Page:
Panasonic HomeX smart hub wants to control your whole home (fridge included)

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Panasonic has put everything from televisions to kitchen appliances and air conditioning units in our homes. But we now live in a connected age where we expect our devices to speak to each other, working with us as well as for us. 

Aided by control platforms like Amazon’s Alexa and Google Assistant, we’ve seen the smart home market grow exponentially, and now Panasonic wants a bite of the connected pie. After a sneak peek at CES 2018, Panasonic’s HomeX controller has been fully unveiled during the company’s centenary celebration at the Panasonic Innovation Forum in Tokyo, Japan.

The HomeX is a smart home control panel that is integrated into your home, with a touchscreen display giving you access to all connected devices in your home.

Where HomeX separates itself from its competitors is its ability to talk to a range of home appliance devices, each of which can then talk to each other. A Panasonic smart fridge can tell the HomeX what recipes can be made with its contents, with the HomeX then showing instructions on how to make the meal, as well as then monitoring the temperature of a Panasonic cooker and potentially even tweaking the thermostat if the ambient temperature grows too hot as a result of the cooking.

This is before considering all the regular smart home functions you’d expect, such as music playback and security controls, all of which the HomeX is also capable of. Timers, alarms, weather reports – all can be provided onscreen.

It’s a learning platform too, with HomeX tweaking its suggestions and instructions based on its user’s previous interactions.

A data-driven future for Panasonic

“Home X is always connected with the resident 24 / 7,” explained Panasonic President Kazuhiro Tsuga.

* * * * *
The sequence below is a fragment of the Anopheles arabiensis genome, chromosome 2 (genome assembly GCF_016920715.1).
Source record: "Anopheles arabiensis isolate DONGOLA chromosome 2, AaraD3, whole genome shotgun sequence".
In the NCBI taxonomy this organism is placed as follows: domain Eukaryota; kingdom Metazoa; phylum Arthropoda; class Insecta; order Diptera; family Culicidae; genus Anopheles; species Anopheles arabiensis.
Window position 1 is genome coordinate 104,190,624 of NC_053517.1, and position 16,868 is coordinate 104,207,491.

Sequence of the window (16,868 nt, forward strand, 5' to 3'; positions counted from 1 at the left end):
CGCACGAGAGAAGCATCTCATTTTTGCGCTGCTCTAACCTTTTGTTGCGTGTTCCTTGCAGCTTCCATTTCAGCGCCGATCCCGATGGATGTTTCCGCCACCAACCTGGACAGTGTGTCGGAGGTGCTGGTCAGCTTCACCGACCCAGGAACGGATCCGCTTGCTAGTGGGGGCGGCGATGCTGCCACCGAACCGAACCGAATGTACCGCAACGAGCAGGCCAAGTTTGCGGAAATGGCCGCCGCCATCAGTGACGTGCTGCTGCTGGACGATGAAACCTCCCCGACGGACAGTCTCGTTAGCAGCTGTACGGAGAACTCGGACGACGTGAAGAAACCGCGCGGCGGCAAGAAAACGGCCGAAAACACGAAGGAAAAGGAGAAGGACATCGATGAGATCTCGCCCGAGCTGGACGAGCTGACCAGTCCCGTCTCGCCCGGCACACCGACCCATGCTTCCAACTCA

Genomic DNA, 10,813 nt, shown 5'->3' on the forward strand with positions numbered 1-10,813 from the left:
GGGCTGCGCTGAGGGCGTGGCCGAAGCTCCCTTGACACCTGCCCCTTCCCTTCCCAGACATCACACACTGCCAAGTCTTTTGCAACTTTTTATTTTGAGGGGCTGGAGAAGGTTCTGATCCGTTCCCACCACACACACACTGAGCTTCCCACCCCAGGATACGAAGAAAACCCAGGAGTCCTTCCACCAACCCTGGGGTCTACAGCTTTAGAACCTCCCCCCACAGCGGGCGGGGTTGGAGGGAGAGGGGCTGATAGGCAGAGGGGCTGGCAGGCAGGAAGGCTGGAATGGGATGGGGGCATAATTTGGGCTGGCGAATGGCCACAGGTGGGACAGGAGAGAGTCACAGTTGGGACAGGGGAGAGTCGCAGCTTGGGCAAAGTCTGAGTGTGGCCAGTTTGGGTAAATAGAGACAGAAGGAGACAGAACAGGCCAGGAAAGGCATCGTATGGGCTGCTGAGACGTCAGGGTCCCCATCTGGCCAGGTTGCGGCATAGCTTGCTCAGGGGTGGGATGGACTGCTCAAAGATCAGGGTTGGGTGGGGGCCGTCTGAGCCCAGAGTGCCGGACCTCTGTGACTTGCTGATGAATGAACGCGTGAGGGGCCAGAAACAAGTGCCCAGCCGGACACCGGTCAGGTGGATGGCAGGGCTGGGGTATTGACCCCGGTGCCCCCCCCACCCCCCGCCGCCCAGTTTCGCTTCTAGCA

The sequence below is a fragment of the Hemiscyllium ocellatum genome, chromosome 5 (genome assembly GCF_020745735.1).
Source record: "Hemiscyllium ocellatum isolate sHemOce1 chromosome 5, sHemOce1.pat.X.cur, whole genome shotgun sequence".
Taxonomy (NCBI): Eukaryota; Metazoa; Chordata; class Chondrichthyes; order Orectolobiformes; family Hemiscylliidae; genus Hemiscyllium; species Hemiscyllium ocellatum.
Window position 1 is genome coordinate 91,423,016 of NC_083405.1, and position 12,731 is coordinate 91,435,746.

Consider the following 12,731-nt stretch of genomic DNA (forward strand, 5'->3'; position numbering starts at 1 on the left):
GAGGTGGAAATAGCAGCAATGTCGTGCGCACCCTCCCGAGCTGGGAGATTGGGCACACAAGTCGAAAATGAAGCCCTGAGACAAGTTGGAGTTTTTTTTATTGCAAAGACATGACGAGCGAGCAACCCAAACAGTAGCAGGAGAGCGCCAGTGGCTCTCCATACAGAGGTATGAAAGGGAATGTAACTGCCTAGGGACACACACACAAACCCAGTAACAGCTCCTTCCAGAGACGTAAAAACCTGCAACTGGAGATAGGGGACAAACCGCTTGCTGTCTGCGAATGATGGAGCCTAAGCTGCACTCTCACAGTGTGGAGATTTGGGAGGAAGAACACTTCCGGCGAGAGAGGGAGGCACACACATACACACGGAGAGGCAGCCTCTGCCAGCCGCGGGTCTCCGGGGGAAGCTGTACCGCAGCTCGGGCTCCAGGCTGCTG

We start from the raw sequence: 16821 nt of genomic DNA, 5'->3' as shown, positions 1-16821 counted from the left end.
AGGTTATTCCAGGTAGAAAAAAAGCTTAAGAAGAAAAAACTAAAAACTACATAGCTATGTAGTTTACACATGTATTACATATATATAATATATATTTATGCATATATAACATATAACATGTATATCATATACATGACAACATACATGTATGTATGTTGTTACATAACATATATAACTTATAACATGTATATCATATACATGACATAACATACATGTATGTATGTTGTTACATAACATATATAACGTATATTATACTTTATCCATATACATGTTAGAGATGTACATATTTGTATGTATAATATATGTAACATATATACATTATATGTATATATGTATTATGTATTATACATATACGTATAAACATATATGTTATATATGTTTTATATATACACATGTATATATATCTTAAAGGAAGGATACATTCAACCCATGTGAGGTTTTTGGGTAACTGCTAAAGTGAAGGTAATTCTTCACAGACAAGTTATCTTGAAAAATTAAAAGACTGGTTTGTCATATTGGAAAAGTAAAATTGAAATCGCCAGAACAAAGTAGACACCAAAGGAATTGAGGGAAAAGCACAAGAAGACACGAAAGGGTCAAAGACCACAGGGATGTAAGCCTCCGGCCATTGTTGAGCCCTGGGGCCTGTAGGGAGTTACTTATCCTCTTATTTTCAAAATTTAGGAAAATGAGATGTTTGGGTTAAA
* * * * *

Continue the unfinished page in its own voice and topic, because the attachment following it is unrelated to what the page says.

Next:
“It is in essence an information infrastructure to help understand what the user wants by season, weather or mood. Peoples’ needs change. HomeX extracts information to understand needs and set new proposals for living. 

“Depending on what the person wants, HomeX may suggest anything from music, to a hotpot recipe.”

Tsuga does not want Panasonic to enter into the smart home fight though without purpose, and knows that a connected device is only as good as the data it can extract from its users.

“Only when it provides exactly what the customer needs does it provide value. Like a living organism, a product must evolve to adapt to the person using it. Products need to be intentionally unfinished – the user creates the finished product at the time of use. 

“As symbolised by our HomeX initiative, we will not only develop products as we envision them, but will develop services and products that update over time based on what we find as they are used.”

HomeX then is part of a fundamental shift in the way Panasonic is looking to its next 100 years, one in which harnessing its customer’s data in order to deliver personalised results is just as important as the hardware it manufactures. 

Panasonic is aiming to have the HomeX in homes by 2019.